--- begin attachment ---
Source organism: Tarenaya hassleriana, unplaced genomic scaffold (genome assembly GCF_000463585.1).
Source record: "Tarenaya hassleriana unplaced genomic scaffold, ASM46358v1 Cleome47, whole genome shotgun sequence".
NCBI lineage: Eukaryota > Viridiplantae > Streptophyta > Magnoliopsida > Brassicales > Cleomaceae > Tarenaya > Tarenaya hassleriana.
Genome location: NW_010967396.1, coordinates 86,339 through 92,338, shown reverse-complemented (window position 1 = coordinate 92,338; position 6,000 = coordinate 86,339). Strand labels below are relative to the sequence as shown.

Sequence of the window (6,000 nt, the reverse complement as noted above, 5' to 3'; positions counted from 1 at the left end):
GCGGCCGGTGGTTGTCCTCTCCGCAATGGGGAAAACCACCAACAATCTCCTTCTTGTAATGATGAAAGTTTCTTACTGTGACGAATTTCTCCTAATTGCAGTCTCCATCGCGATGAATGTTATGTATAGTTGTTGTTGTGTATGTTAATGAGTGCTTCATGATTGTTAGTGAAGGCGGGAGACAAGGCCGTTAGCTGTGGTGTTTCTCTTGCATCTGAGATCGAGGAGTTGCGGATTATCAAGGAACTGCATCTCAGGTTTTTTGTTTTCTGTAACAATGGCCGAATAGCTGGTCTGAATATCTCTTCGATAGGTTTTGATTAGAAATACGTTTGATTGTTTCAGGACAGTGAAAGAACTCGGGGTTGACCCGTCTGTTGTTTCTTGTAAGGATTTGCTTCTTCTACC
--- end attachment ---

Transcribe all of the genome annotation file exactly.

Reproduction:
Source organism: Tarenaya hassleriana, unplaced genomic scaffold (genome assembly GCF_000463585.1).
Source record: "Tarenaya hassleriana unplaced genomic scaffold, ASM46358v1 Cleome47, whole genome shotgun sequence".
NCBI lineage: Eukaryota > Viridiplantae > Streptophyta > Magnoliopsida > Brassicales > Cleomaceae > Tarenaya > Tarenaya hassleriana.
Genome location: NW_010967396.1, coordinates 86,339 through 92,338, shown reverse-complemented (window position 1 = coordinate 92,338; position 6,000 = coordinate 86,339). Strand labels below are relative to the sequence as shown.

Sequence of the window (6,000 nt, the reverse complement as noted above, 5' to 3'; positions counted from 1 at the left end):
GCGGCCGGTGGTTGTCCTCTCCGCAATGGGGAAAACCACCAACAATCTCCTTCTTGTAATGATGAAAGTTTCTTACTGTGACGAATTTCTCCTAATTGCAGTCTCCATCGCGATGAATGTTATGTATAGTTGTTGTTGTGTATGTTAATGAGTGCTTCATGATTGTTAGTGAAGGCGGGAGACAAGGCCGTTAGCTGTGGTGTTTCTCTTGCATCTGAGATCGAGGAGTTGCGGATTATCAAGGAACTGCATCTCAGGTTTTTTGTTTTCTGTAACAATGGCCGAATAGCTGGTCTGAATATCTCTTCGATAGGTTTTGATTAGAAATACGTTTGATTGTTTCAGGACAGTGAAAGAACTCGGGGTTGACCCGTCTGTTGTTTCTTGTAAGGATTTGCTTCTTCTACC